The Dreaded Six Letter Word

For many, creating a budget is high on their “not to do” list!    It is a reminder that you should be responsible, that you should live within your means, that you should be paying down debt, that you should be in a better place.  But what if instead you looked at it as a positive?   A way to build wealth, get your finances under control, improve your current situation, plan for your future, and get real about where your money is going every month.  

Creating a budget is a skill that many of us do over and over again throughout our life.    I think of budget planning like dieting… it is hard to start the process, but once you start seeing the benefits you want to keep going.   Like dieting, if you are too strict or too hard on yourself, you are going to give up quickly.    It’s best to start simply and to know that an occasional splurge is okay. Remember your goal in dieting is to be eating healthy rather than lifelong dieting.   Likewise, look to “spend less than you earn” and bank the difference for long-term financial health.  

In creating your budget, list your income at the top and then your expenses at the bottom.  Pull your pay stubs, year end statements, and look through your monthly bills and checking account to gather your estimated monthly amounts.    Below is a sample budget with several categories.   You may need to add or subtract some of your own.   Set this budget up on a spreadsheet and save it to your master finance file.  Or just write it out on a sheet of paper.   Place copy of the completed budget in your financial binder behind tab 2.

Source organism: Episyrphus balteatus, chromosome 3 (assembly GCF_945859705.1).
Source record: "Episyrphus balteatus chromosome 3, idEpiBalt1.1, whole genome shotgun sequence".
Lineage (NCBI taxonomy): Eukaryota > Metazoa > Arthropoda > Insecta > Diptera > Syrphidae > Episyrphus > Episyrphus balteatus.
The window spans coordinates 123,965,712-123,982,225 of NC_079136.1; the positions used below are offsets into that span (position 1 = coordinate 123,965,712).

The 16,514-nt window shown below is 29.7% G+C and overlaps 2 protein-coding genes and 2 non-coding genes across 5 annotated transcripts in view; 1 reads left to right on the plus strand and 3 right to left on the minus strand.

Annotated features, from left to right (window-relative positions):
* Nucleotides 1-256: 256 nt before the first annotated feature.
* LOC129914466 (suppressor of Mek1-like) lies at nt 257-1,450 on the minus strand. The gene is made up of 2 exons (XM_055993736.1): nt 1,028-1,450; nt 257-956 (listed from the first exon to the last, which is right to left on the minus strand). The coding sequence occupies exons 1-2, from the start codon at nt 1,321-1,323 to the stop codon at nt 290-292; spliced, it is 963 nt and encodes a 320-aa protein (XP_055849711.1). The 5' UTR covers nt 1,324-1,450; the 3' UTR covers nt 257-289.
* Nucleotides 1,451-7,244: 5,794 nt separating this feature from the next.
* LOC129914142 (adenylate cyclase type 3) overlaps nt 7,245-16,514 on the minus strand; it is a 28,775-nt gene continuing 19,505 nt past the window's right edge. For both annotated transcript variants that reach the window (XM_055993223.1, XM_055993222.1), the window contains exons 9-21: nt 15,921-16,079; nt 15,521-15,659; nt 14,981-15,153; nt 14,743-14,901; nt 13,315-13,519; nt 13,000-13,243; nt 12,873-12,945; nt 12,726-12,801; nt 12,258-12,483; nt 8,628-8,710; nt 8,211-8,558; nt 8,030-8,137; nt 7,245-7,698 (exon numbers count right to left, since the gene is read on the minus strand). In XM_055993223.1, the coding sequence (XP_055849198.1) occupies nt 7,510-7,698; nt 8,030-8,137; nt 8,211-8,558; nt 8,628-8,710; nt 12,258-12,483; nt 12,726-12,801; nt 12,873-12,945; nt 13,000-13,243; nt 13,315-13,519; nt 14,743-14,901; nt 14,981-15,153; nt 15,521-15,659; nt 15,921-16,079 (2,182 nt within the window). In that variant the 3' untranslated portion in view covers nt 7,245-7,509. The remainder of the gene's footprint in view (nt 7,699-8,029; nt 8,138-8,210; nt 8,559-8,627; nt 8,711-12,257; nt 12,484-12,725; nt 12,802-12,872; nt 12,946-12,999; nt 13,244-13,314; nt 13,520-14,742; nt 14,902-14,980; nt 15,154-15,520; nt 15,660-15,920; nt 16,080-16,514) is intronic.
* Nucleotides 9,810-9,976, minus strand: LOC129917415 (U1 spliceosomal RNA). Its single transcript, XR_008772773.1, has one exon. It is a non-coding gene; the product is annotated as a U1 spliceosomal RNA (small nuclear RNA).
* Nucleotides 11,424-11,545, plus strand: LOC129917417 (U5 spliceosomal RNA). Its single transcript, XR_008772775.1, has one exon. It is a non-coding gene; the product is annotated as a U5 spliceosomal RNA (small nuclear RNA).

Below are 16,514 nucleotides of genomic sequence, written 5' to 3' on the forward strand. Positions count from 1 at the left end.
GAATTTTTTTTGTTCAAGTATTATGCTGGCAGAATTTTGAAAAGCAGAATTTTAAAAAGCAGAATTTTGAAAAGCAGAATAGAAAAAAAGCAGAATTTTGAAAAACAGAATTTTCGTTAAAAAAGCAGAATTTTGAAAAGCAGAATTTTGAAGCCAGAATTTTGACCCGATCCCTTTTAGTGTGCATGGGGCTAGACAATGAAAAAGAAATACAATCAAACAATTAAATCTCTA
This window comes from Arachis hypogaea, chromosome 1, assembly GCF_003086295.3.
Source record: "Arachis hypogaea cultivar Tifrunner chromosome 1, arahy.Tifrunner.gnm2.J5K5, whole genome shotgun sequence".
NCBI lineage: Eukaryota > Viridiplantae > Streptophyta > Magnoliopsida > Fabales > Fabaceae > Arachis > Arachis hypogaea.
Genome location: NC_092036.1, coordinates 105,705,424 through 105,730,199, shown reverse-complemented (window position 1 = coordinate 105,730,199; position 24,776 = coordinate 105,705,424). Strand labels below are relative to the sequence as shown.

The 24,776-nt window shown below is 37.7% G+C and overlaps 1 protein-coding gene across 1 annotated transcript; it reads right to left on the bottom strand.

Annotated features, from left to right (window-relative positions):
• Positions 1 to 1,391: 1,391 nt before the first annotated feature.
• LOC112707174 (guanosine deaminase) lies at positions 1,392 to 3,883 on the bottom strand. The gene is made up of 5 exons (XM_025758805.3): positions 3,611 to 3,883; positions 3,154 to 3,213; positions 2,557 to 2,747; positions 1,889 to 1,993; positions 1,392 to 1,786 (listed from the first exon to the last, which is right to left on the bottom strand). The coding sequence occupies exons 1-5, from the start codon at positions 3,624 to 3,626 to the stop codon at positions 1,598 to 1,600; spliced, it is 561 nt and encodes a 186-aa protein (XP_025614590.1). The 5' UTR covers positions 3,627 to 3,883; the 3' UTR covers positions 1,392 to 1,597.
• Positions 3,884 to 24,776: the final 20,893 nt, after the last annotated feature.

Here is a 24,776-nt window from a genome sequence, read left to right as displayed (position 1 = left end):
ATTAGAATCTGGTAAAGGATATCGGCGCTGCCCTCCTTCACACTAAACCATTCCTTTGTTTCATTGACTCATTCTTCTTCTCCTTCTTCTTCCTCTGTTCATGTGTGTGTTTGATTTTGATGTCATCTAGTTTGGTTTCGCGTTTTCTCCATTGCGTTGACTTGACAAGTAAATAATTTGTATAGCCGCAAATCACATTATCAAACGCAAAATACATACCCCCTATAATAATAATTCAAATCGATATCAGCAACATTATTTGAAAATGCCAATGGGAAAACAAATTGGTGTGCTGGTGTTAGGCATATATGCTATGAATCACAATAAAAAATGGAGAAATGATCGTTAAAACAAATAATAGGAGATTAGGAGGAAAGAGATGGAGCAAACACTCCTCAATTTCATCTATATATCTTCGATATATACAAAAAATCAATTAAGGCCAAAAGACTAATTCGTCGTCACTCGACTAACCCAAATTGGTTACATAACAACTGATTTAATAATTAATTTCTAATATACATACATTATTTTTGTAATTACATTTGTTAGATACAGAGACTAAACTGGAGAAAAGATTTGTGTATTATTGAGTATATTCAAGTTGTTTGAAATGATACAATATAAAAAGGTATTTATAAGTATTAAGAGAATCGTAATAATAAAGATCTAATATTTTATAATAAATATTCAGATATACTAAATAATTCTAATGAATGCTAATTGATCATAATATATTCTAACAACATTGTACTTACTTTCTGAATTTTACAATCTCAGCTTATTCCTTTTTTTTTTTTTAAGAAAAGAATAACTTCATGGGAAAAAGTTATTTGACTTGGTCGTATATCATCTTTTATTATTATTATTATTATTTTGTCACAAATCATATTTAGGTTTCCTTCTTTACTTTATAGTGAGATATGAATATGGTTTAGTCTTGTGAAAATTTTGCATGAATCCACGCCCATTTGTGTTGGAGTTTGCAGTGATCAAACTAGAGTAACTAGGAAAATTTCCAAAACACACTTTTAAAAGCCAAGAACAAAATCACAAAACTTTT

Categorize your budget as above and pay attention to what you can change.   If you have too many expenses, you can either bring in more income or cut out some expenses.   Both the total income and the total expenses amounts need to match.  In this example, the income is $4,700 each month and the expenses match at $4,700 per month.   Did it automatically work like that?  No, I adjusted the category amounts several times to make the expenses match the income.   You cannot allocate more money than you make.    I’ll write more about debt next month, but for now stretch yourself to make additional payments to pay off your debt.  The faster you pay off debt, the faster you can build wealth.  

If you do not have an emergency savings, take a look at this post and get started today.   If you already have $1,500 in your emergency savings, shift this money down to your monthly debt to pay off outstanding debt quicker.   

End your budget stress today by creating a different 6 letter focus word and begin to create your best financial F-U-T-U-R-E.

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